Halleluja, halleluja!

2

En fattig jomfru sad i løn
og fødte Himlens kongesøn.
Halleluja, halleluja!

3

Han lagdes i et krybberum,
Guds engle sang med fryd derom:
Halleluja, halleluja!

4

Og Østens vise ofred der
guld, røgelse og myrra skær.
Halleluja, halleluja!

5

Forvunden er nu al vor nød,
os er i dag en frelser fød.
Halleluja, halleluja!

6

Guds kære børn vi blev på ny,
skal holde jul i Himmel-by.
Halleluja, halleluja!

7

På stjernetæpper lyseblå
skal glade vi til kirke gå.
Halleluja, halleluja!

8

Guds engle der os lære brat
at synge, som de sang i nat:
Halleluja, halleluja!

9

Da vorde engle vi som de,
Guds milde ansigt skal vi se.
Halleluja, halleluja!

10

Ham være pris til evig tid
for frelser bold og broder blid!
Halleluja, halleluja!

Latin 14. årh. Tysk 1545. Dansk 1544. 1569.
N.F.S. Grundtvig 1820 og 1845.

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Amen!  And don’t forget to check back here tomorrow when we open the next door!

Diane :)


My Danish Christmas Advent Calendar – 13 December (Lucia)

Welcome to My Danish Christmas Advent Calendar!  Join me every day in opening a new door.  Once again, I’ve got a host of goodies to share with you – traditional Danish Christmas recipes, traditions, songs, games, decorations, crafts and landscapes…  So sit back, relax and enjoy!

13 DECEMBER

Okay, so there are no prizes for guessing what I’m writing about today…  13 December means one thing and one thing only.  Santa Lucia!  A candlelight, singing procession – just before the sun comes up or goes down – on St. Lucia Day, the 13th of December.  Lead by the Lucia-brud (‘Lucia bride’) – she’s the girl with the crown of candles in her hair – her followers wearing long white robes and bearing candles.  A tradition stolen from our neighbours – those silly (but lovable) Swedes.  This is what it looked like when my DD12 took part in the procession a couple of years ago.  8.15am and it was still pitch black outside…

 Making their way through the corridors and the school library…

And, no – your eyes do not deceive you…  The girls carry real, lighted candles.  And the staff – selvfølgelig – take plenty of precautions.  One of the girls got her hair just a bit too close to the flame (have you ever noticed that almost every young Danish girl has long hair?! not a smart bob in sight!) and her hair got singed ever so slightly.  With that awful telltale smell into the bargain! 😉 But the teachers were on hand immediately and nothing worse happened.  All in a day’s work for a Danish teacher!  The Lucia girls thought it was exciting and have a story to tell.  And I’m glad to live in a country where they don’t use fear mongering and ban lighted candles – but instead carry on the tradition, use their common sense and teach the kids respect for open flames.  Hooray for those crazy Danes!  But for the faint at heart, battery operated candles are available…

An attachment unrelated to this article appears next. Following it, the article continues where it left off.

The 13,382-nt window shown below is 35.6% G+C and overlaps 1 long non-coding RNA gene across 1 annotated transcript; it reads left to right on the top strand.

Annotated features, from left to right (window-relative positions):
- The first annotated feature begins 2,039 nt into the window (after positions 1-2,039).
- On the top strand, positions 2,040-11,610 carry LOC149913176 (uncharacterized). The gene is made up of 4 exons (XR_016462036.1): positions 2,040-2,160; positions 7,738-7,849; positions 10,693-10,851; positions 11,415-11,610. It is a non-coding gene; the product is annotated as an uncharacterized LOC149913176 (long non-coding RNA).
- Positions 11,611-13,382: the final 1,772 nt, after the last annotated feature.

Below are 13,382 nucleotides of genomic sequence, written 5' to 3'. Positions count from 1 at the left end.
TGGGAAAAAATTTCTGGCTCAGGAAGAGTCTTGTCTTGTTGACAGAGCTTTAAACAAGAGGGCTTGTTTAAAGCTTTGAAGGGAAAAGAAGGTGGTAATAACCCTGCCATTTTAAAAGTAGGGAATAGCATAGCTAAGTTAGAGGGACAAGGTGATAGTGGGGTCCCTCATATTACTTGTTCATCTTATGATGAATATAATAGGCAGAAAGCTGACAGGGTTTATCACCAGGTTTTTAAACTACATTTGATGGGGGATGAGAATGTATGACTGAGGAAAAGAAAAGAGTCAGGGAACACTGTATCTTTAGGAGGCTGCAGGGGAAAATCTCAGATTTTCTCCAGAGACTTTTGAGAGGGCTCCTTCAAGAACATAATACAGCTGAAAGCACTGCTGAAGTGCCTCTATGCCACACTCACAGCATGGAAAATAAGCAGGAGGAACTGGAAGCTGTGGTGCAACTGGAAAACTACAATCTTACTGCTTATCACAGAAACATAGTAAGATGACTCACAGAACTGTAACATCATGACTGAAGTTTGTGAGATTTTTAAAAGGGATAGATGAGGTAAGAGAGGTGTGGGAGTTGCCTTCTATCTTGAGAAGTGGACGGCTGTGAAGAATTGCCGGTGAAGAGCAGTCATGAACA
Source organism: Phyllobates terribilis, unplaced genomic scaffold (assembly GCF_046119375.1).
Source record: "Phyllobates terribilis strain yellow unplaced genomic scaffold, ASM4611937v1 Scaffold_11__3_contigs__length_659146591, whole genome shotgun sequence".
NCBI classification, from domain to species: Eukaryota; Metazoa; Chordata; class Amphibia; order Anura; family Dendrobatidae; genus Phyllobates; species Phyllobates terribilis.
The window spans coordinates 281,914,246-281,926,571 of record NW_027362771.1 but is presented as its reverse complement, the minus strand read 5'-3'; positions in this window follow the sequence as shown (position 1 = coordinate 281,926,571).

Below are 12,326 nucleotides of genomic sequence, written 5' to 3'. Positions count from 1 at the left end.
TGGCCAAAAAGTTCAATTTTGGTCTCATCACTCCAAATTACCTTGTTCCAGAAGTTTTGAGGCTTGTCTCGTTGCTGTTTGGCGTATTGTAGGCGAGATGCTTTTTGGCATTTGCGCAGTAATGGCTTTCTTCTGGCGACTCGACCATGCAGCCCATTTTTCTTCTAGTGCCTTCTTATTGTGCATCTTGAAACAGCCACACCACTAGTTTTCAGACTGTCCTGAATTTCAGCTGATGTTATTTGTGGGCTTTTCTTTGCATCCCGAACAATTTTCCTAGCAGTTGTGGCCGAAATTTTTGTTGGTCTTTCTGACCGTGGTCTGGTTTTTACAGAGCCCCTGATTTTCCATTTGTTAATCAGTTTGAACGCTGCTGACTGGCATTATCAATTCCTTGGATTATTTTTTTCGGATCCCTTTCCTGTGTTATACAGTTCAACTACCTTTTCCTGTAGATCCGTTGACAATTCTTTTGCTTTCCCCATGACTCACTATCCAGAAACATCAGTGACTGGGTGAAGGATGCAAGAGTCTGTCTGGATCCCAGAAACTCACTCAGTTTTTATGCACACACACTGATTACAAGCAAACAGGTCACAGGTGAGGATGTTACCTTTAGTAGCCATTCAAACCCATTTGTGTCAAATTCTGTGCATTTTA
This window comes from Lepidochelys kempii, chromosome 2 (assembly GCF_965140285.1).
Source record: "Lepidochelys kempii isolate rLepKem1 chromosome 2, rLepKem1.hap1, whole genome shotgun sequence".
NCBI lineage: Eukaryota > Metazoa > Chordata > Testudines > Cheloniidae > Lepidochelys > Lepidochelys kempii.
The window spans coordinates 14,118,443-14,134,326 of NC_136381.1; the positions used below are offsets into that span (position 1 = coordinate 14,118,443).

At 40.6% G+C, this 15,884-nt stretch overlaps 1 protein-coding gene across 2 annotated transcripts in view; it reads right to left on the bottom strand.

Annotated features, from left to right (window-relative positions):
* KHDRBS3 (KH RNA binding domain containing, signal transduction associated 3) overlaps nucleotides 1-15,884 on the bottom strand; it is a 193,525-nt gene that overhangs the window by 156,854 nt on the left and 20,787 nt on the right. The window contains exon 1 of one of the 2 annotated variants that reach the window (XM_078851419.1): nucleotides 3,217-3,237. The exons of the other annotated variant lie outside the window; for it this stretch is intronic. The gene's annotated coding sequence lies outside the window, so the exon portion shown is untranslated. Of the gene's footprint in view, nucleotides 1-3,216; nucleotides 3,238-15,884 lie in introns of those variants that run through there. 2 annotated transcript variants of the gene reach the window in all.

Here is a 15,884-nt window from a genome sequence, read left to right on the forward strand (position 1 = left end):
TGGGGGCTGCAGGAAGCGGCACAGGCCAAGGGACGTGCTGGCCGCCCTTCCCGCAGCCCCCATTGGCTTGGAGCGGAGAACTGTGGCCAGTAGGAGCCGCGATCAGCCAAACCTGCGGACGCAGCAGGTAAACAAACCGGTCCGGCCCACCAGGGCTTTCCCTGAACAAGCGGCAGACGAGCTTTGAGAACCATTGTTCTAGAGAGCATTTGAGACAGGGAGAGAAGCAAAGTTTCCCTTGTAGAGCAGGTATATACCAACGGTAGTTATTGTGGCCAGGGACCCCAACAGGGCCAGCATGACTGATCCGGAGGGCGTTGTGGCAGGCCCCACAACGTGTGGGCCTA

If you want to hear the Lucia song, and get a real feeling of what it’s like to watch the small kids go by, here’s a cute little video from a Danish school.  Not a dry Mum’s eye in the house, I’m sure! :)

And will you be eating lussekatter today (‘St Lucia’ saffron buns)?  They’re very popular in Sweden but that tradition didn’t really catch on here in Denmark.

But, hey, be careful with those candles out there.  And don’t forget to check back here tomorrow when we open the next door!

Diane :)


My Danish Christmas Advent Calendar – 12 December (Handball and Winterbathing)

Welcome to my My Danish Christmas Advent Calendar!  Join me every day in opening a new door.  Once again, I’ve got a host of goodies to share with you – traditional Danish Christmas recipes, traditions, songs, games, decorations, crafts and landscapes…  So sit back, relax and enjoy!

12 DECEMBER